Child marriage, according to the current Bangladeshi law, is a marriage where either the female is below the age of 18 or the male is below the age of 21. It is associated with many harmful consequences including lower educational achievement, higher incidences of domestic violence, increased chances of falling into poverty and health dangers related to early pregnancies.
Child marriage has been illegal in Bangladesh since the adoption of the Child Marriage Restraint Act, 1929, which was subsequently amended several times, making it a criminal offense to marry or facilitate the marriage of a girl or boy under the statutory age.
But the law has rarely been enforced and remained widely ignored. Consequently, Bangladesh reached one of the highest rates of child marriage prevalence globally. From 2005 to 2013, according to UNICEF, 29 percent of girls got married before the age of 15 and 65 percent got married before the age of 18.
It is a serious violation of human rights and, given that the percentage of male children married before the statutory age is only 4, child marriage is a gender-based violence that needs to be eliminated from our country immediately if the spirit of observing any international occasion related to women's rights is to be truly embodied.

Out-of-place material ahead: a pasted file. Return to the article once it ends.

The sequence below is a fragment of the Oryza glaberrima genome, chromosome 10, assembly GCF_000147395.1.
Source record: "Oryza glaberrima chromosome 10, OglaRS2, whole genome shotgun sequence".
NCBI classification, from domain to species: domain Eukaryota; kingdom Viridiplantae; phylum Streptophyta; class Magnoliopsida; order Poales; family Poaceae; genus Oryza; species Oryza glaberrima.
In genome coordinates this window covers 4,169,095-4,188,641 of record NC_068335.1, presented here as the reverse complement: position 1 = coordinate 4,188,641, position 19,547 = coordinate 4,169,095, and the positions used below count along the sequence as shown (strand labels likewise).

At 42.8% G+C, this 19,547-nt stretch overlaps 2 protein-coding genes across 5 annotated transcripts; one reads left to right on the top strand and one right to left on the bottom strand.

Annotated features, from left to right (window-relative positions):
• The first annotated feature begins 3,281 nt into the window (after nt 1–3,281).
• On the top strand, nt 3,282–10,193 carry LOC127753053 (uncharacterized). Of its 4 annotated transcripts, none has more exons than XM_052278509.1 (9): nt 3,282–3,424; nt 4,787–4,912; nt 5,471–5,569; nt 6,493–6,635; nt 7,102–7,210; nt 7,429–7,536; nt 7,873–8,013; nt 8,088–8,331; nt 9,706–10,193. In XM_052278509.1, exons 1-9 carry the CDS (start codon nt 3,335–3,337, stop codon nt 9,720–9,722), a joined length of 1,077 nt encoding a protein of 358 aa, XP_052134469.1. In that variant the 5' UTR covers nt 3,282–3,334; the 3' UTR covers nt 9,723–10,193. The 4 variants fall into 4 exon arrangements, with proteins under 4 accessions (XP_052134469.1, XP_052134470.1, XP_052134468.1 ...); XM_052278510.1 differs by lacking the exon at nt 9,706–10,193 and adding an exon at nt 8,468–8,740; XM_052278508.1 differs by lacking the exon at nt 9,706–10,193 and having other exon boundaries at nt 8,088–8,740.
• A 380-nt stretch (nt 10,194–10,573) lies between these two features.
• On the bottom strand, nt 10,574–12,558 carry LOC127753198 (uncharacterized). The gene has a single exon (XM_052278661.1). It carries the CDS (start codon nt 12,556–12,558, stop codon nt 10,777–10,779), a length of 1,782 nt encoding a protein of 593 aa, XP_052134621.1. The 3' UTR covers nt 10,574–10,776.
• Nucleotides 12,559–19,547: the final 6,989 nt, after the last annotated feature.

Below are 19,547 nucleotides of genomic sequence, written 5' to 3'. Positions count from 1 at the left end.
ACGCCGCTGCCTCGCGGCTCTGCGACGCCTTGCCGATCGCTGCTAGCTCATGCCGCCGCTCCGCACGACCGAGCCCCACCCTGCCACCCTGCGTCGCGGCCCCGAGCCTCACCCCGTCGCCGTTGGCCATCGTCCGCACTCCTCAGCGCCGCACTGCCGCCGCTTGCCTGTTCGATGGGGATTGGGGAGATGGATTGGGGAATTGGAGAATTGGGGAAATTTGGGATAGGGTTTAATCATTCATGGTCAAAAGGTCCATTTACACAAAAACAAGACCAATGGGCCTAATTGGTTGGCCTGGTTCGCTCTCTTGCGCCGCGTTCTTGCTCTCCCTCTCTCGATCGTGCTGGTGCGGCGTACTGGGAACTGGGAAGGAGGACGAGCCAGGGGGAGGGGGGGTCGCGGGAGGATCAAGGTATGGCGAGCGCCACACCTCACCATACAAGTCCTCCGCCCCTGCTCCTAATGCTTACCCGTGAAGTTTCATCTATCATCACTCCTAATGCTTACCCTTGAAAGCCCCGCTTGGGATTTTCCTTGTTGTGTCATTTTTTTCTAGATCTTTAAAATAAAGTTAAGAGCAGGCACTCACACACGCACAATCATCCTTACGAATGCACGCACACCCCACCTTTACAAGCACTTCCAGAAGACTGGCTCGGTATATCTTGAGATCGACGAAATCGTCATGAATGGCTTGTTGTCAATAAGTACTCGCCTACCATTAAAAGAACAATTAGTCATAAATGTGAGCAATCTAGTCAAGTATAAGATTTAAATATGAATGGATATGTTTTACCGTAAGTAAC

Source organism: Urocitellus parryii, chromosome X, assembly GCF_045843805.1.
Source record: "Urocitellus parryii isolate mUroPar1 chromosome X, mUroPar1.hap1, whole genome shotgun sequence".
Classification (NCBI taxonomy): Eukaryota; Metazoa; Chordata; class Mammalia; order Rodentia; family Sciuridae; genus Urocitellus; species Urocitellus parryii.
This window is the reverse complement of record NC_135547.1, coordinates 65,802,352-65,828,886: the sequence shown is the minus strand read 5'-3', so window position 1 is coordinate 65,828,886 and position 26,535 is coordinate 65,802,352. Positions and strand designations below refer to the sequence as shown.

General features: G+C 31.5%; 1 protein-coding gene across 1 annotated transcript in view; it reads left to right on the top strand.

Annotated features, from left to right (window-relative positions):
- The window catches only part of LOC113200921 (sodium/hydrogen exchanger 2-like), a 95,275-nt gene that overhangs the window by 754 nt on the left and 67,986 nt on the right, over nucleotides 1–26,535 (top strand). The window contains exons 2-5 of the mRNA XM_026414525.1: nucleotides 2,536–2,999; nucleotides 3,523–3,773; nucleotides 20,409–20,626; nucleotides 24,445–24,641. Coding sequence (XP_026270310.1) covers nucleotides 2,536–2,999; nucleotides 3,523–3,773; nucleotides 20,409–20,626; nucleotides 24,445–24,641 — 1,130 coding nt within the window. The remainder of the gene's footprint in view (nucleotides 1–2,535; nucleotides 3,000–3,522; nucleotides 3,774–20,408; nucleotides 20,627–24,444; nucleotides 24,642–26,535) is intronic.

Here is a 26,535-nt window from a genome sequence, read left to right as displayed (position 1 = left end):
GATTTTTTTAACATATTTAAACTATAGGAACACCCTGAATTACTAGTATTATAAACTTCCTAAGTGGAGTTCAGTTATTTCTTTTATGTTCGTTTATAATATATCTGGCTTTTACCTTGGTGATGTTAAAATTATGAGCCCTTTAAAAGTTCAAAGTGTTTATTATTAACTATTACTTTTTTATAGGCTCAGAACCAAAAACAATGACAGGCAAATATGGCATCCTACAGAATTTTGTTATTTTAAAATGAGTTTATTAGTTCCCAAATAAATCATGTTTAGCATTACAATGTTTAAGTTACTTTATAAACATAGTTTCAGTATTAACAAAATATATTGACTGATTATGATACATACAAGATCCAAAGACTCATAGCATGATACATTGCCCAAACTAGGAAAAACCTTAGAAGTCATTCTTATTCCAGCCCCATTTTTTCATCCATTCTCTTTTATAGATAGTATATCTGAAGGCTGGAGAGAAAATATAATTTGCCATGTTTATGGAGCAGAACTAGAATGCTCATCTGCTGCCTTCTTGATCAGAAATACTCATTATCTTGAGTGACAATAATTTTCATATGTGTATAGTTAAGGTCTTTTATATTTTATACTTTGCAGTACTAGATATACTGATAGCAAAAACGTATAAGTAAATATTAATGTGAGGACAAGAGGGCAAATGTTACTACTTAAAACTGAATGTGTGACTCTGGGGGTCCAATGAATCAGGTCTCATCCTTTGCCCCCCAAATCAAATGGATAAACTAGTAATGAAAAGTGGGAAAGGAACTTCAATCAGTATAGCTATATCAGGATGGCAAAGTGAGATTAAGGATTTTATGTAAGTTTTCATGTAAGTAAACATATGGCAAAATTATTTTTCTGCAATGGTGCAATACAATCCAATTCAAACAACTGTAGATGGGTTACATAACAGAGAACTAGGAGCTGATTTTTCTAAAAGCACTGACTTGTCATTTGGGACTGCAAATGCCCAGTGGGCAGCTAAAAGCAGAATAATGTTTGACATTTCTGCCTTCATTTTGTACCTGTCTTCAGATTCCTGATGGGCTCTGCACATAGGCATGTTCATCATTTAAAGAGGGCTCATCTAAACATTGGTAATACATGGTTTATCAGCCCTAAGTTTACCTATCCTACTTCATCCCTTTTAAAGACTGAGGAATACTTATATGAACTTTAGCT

The situation in Bangladesh is alarming and has created barriers to meet Sustainable Development Goals (SDG). In order to end child marriage, Bangladesh has made many regional and global commitments and the government has also committed to eliminate child, early and forced marriages by 2030 in accordance with SDG 5.3.
Formerly, in 1984, Bangladesh acceded to the Convention on the Elimination of All Forms of Discrimination Against Women (CEDAW), which obligates states to ensure free and full consent to marriage.
In 1990, Bangladesh ratified the United Nations Convention on the Rights of Child (UNCRC), which sets the minimum age of marriage at 18.
Again, Bangladesh is a focus country of the UNICEF-UNFPA Global Programme to Accelerate Action to End Child Marriage. Bangladesh is also a member of the South Asian Initiative to End Violence Against Children which adopted a regional action plan to end child marriage (2015-2018).
In 2014, Bangladesh, as a representative of SAARC, asserted the Kathmandu Call to Action to End Child Marriage in Asia. At the 2014 Girl Summit, Bangladesh committed to end all child marriages by 2041 and reduce the number of girls marrying between the ages of 15 and 18 by one third by 2021.
Bangladesh has also adopted few national legal frameworks to restrain child marriage. For instance, the adoption of the Children Act, 1974, which recognizes early marriage as a punishable offence but does not ban it.
However, the Child Bill of 2013 was harmonised with the United Nations Convention on the Rights of Child (UNCRC) and has referred to the CRC in the preamble and replaced the Children Act of 1974.